Sadeke Brooks, Staff Reporter
Now on part two of their United States tour, The Journey, Dubtonic Kru's Jubba White says the short time in which the tour was organised shows that the band is in demand.
On Friday, Dubtonic Kru kicked off the tour in St Joseph, Michigan. However, this was not the plan two months ago.
After completing the Spring-leg of the tour in April, he said the plan was to head to Japan.
"We were supposed to go to Japan from July to August, but that fell through at the last minute. We started booking fairly late, at the beginning of July," he told The Gleaner.
"It was really incredible how everything came together. What it really proves to us is that Dubtonic Kru is really growing and that there is a demand. It is really interesting the amount of shows we have ahead of us."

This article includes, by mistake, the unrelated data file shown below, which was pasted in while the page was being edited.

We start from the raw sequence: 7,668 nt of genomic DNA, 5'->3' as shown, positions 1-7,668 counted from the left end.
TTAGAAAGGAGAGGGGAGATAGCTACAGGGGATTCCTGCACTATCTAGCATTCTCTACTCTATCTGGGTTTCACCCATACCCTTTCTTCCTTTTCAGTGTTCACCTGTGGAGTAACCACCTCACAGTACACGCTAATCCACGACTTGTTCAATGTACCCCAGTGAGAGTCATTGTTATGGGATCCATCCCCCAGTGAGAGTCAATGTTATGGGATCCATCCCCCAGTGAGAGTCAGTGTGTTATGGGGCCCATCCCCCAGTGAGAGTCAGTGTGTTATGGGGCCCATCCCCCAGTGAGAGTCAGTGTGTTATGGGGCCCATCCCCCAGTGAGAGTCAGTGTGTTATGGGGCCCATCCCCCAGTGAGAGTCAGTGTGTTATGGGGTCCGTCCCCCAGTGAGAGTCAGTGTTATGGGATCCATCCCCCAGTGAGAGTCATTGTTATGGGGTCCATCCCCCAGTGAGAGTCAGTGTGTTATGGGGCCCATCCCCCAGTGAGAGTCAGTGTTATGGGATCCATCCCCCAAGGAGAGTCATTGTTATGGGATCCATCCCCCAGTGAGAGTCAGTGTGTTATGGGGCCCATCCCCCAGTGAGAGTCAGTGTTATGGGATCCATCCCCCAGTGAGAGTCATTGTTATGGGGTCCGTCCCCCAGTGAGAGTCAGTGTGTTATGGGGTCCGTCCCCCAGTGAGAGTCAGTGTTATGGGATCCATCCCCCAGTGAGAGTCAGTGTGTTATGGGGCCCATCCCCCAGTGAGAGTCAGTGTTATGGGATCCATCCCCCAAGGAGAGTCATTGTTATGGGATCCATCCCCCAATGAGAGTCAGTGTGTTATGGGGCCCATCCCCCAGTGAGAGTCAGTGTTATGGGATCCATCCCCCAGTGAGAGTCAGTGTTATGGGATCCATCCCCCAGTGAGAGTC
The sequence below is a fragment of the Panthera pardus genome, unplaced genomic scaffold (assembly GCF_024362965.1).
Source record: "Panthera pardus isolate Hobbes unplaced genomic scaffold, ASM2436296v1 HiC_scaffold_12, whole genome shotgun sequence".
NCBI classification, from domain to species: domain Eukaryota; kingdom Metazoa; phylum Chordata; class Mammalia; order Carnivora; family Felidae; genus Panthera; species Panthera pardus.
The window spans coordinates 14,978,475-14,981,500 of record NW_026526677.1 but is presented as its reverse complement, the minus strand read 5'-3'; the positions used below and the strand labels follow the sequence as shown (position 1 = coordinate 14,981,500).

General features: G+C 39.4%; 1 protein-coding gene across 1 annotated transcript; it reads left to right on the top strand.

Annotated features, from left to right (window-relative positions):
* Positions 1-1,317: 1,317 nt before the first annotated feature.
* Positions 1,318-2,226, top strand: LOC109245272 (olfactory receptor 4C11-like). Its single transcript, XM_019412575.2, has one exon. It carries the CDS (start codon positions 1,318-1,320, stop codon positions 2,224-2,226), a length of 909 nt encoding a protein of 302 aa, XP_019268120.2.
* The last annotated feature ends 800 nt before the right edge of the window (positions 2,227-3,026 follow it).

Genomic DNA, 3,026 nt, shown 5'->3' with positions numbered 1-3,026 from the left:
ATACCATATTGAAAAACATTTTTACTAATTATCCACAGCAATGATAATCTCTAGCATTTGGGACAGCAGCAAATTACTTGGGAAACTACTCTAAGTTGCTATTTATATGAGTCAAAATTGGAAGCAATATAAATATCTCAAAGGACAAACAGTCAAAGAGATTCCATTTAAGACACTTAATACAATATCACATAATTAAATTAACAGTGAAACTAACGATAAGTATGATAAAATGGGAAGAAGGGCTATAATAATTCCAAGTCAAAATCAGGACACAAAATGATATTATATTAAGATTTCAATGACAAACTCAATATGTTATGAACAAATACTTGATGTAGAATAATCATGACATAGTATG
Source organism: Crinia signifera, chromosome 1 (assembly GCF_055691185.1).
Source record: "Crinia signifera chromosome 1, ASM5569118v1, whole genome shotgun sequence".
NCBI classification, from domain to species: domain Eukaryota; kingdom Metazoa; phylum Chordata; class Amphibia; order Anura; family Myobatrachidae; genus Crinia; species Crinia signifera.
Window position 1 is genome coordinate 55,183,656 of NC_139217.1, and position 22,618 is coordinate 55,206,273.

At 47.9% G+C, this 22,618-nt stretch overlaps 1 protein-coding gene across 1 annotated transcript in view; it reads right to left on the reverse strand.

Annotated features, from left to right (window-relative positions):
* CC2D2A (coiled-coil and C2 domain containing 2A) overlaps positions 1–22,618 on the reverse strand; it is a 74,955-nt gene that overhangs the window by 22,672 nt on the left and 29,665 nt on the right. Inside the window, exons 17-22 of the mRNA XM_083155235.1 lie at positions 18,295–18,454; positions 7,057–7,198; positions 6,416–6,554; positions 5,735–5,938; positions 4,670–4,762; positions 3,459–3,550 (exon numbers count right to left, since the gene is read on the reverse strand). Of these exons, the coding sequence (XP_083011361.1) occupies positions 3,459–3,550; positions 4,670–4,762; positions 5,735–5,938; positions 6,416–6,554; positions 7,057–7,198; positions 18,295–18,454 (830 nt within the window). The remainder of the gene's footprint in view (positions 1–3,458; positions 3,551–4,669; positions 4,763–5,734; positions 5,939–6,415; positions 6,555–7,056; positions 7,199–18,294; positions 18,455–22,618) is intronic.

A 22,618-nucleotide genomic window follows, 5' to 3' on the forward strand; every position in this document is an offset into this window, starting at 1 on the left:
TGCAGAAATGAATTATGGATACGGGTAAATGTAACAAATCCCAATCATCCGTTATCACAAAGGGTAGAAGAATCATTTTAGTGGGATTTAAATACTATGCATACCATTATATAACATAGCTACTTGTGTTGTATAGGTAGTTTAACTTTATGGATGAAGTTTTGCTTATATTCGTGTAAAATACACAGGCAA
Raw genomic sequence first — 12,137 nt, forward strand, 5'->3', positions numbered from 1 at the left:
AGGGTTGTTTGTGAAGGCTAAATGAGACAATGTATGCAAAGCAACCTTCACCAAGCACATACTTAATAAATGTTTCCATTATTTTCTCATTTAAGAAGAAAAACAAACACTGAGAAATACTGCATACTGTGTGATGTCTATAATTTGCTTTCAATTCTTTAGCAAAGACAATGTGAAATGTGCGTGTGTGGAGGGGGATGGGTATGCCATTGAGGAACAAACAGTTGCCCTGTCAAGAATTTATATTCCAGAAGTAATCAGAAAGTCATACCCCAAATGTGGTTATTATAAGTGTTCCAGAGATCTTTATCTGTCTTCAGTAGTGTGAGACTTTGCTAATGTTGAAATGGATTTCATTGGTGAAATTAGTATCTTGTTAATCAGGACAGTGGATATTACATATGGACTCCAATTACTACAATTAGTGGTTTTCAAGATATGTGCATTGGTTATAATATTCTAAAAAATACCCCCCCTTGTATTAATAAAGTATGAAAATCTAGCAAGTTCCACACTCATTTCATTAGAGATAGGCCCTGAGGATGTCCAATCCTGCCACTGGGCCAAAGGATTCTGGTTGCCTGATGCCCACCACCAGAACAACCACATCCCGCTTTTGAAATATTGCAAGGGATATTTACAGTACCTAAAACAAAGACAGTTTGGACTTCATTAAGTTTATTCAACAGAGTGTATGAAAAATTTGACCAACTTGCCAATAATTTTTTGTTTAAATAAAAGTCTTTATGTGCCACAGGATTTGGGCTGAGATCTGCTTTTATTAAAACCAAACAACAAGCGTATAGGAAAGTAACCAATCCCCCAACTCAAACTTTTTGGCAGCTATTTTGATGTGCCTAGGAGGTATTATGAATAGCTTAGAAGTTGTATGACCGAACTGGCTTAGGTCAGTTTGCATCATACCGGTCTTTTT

At the show in Michigan, White said the band played for almost three hours. "We couldn't come off, it was a great vibe," he added.
But that show was the first of about 40 shows of the tour that will end on September 29. The band will also be going to places like Washington, California, Wisconsin, Utah, Louisiana, Texas, Colorado, Georgia, Ohio, Iowa, Mississippi and Wyoming.
As it relates to the rest of the tour, White says he does not have any expectations.
"We try not to place too much expectations, but rather put in the work. We have been growing. What has happened has surpassed our expectations. We are making progress little by little and that's good," he said.
Also in the pipeline for the band is their upcoming album, Evolution. While the album is complete, White says the release date is still tentative, but they hope to have it in the public domain by the end of the year.
And with the many shows that the band has been doing, White says their growth will be seen in the upcoming album.
"As a result of doing so many concerts, you can just imagine the sound of the band. The band is sounding more mature. We see growth in the chemistry, the maturity and the sound. It is going to be reflective of where we are as a group," White told The Gleaner.